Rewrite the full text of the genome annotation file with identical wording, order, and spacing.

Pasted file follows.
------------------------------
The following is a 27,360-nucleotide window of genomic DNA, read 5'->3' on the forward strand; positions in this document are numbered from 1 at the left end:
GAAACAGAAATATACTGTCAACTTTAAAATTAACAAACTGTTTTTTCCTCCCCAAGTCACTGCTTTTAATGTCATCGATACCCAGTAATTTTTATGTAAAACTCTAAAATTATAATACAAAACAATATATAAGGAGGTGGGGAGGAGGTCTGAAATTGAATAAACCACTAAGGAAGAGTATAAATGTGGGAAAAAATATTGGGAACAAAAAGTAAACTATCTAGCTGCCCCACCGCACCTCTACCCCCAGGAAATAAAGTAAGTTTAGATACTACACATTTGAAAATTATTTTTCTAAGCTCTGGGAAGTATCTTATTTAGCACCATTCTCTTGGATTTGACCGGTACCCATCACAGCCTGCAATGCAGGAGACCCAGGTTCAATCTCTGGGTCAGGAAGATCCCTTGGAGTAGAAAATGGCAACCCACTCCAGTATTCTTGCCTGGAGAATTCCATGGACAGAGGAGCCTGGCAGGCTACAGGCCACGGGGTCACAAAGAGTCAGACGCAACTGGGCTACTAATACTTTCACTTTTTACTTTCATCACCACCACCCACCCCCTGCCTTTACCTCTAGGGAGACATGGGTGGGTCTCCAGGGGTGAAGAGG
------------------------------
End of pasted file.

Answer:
The following is a 27,360-nucleotide window of genomic DNA, read 5'->3' on the forward strand; positions in this document are numbered from 1 at the left end:
GAAACAGAAATATACTGTCAACTTTAAAATTAACAAACTGTTTTTTCCTCCCCAAGTCACTGCTTTTAATGTCATCGATACCCAGTAATTTTTATGTAAAACTCTAAAATTATAATACAAAACAATATATAAGGAGGTGGGGAGGAGGTCTGAAATTGAATAAACCACTAAGGAAGAGTATAAATGTGGGAAAAAATATTGGGAACAAAAAGTAAACTATCTAGCTGCCCCACCGCACCTCTACCCCCAGGAAATAAAGTAAGTTTAGATACTACACATTTGAAAATTATTTTTCTAAGCTCTGGGAAGTATCTTATTTAGCACCATTCTCTTGGATTTGACCGGTACCCATCACAGCCTGCAATGCAGGAGACCCAGGTTCAATCTCTGGGTCAGGAAGATCCCTTGGAGTAGAAAATGGCAACCCACTCCAGTATTCTTGCCTGGAGAATTCCATGGACAGAGGAGCCTGGCAGGCTACAGGCCACGGGGTCACAAAGAGTCAGACGCAACTGGGCTACTAATACTTTCACTTTTTACTTTCATCACCACCACCCACCCCCTGCCTTTACCTCTAGGGAGACATGGGTGGGTCTCCAGGGGTGAAGAGG